. The ability to exercise and "get back into shape" is enhanced by quitting smoking. Everyday activities no longer leave you out of breath (such as climbing stairs or light housework).
5. Cleaner Body
- Better breath and personal smell result from quitting smoking. Many non-smokers are repulsed by the smell of lingering cigarette smoke on the person of a smoker. Kissable breath and clothes that don't smell like stale cigarette smoke are benefits of giving up the smoking habit. Cleaner teeth and fingers are additional benefits of quitting--yellow teeth and stained fingers and fingernails get back to normal over time when you quit smoking.
6. Taste Food Better
. Quit smoking so as to be able to really taste
7. Social Acceptance
. The American Cancer Society states, "Smoking is less socially acceptable now than ever. This can cost you in terms of friends, money, and convenience." Pleasing your family and friends can be a benefit of quitting smoking (Quitting Smoking for Dummies).
8. Personal Economy
. Quitting smoking results in an improved personal economy. Near retirement age, Ana had smoked for over 20 years. When the price of a pack of cigarettes continued to climb, it finally gave her needed incentive to quit, and she remained smoke free for the rest of her life.
According to the American Lung Association, the average cost of a pack of cigarettes in the U.S. is $5.51. At a pack a day, that translates to around $3,000 per year.
However, the American Lung Association puts the real cost to the overall economy in the U.S. at $18.05 per pack (in terms of health care expenses and losses in worker productivity).
9. Set an Example for Children and Others
. Gain satisfaction in setting a good example for others (including your children, who tend to follow the example of parents).
. One smoker who had recently quit said, "I hate the idea of cigarettes controlling me."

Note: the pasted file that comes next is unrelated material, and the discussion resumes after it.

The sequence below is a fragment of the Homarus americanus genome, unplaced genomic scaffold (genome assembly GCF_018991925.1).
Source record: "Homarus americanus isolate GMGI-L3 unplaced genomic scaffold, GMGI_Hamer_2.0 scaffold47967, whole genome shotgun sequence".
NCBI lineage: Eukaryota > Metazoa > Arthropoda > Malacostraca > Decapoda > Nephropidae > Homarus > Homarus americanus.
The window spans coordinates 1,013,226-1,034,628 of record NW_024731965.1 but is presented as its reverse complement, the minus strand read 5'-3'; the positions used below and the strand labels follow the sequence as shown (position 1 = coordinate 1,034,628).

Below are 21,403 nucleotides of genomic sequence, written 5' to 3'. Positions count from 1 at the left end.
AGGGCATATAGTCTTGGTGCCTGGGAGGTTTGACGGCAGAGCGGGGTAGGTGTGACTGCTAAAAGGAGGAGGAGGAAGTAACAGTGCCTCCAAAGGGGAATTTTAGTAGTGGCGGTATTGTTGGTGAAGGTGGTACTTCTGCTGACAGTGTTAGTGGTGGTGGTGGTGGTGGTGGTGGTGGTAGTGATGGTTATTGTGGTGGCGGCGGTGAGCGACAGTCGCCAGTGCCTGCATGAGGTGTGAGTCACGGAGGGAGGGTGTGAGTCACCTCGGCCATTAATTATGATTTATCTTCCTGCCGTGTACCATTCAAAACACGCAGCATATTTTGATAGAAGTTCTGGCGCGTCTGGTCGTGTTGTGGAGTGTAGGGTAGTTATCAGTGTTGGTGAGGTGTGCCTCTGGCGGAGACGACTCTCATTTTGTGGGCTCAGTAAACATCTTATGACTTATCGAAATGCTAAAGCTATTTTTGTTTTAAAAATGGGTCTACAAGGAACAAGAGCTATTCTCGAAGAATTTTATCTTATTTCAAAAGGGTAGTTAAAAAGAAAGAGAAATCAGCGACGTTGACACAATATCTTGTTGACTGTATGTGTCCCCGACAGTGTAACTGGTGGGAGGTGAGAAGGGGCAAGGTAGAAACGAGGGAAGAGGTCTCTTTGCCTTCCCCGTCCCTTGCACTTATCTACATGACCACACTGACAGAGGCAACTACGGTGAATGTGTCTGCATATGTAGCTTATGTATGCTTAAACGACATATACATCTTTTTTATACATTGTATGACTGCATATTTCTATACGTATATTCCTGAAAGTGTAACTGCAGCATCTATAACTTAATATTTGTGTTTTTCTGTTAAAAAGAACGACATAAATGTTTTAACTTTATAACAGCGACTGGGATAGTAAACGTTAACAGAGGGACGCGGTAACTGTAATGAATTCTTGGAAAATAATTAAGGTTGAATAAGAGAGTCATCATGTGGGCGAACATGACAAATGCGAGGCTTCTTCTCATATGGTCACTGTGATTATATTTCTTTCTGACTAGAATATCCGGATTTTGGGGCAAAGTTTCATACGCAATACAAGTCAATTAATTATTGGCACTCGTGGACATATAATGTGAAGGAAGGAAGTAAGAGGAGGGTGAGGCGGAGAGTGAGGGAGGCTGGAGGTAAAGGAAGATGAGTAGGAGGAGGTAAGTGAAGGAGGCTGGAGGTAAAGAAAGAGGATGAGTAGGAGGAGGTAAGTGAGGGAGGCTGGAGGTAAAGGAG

Being in control of your own choices and habits is another fantastic benefit of quitting smoking. You make the choice to smoke or not to smoke, and you are in control, not the cigarette.
Additional Sources: American Cancer Society, Quitting Smoking for Dummies, US Surgeon Generals Report
Prepare to Quit Smoking
Smoking, drugs and alcohol can affect mental health. You can quit smoking with determination, effort, practical methods, and commitment.
Addiction to smoking is not only a physical dependence, but it is also a mental dependence. Addiction develops because of the nicotine in tobacco; nicotine can be as addictive as heroin or cocaine. Nicotine reaches the brain about 10 seconds after inhalation (UCDAVIS Health System), improving the mood and often also reducing anger, stress, and appetite.
After you have smoked a cigarette the level of nicotine in your brain shortly decreases, causing withdrawal symptoms; the only way to counteract these cravings and withdrawal symptoms is by smoking another cigarette.
This is why smoking cessation is difficult--BUT it is not impossible!
14 Ideas to Help Quit Smoking
Motivation Through Awareness
1. Recognize the seriousness of smoking - so many life-threatening diseases (approximately 25) can result from smoking such as: